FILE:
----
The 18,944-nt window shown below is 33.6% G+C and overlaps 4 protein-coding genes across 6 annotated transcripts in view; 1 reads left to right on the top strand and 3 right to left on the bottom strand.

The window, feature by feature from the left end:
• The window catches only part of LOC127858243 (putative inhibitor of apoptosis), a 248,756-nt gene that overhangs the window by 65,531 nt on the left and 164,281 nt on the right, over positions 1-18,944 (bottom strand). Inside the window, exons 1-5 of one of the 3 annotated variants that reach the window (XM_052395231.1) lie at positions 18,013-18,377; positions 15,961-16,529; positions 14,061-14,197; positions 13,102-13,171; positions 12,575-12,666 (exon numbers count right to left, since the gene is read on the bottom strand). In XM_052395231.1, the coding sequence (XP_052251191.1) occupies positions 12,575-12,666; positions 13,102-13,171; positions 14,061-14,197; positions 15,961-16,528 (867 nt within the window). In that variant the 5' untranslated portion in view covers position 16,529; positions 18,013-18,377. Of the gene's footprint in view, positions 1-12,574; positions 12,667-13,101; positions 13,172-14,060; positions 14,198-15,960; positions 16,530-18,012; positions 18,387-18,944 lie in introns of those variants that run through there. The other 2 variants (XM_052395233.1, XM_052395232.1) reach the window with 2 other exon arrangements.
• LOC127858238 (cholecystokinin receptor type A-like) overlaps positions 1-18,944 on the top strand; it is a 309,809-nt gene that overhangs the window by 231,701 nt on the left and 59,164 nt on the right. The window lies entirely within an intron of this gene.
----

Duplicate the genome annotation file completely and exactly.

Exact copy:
The 18,944-nt window shown below is 33.6% G+C and overlaps 4 protein-coding genes across 6 annotated transcripts in view; 1 reads left to right on the top strand and 3 right to left on the bottom strand.

The window, feature by feature from the left end:
• The window catches only part of LOC127858243 (putative inhibitor of apoptosis), a 248,756-nt gene that overhangs the window by 65,531 nt on the left and 164,281 nt on the right, over positions 1-18,944 (bottom strand). Inside the window, exons 1-5 of one of the 3 annotated variants that reach the window (XM_052395231.1) lie at positions 18,013-18,377; positions 15,961-16,529; positions 14,061-14,197; positions 13,102-13,171; positions 12,575-12,666 (exon numbers count right to left, since the gene is read on the bottom strand). In XM_052395231.1, the coding sequence (XP_052251191.1) occupies positions 12,575-12,666; positions 13,102-13,171; positions 14,061-14,197; positions 15,961-16,528 (867 nt within the window). In that variant the 5' untranslated portion in view covers position 16,529; positions 18,013-18,377. Of the gene's footprint in view, positions 1-12,574; positions 12,667-13,101; positions 13,172-14,060; positions 14,198-15,960; positions 16,530-18,012; positions 18,387-18,944 lie in introns of those variants that run through there. The other 2 variants (XM_052395233.1, XM_052395232.1) reach the window with 2 other exon arrangements.
• LOC127858238 (cholecystokinin receptor type A-like) overlaps positions 1-18,944 on the top strand; it is a 309,809-nt gene that overhangs the window by 231,701 nt on the left and 59,164 nt on the right. The window lies entirely within an intron of this gene.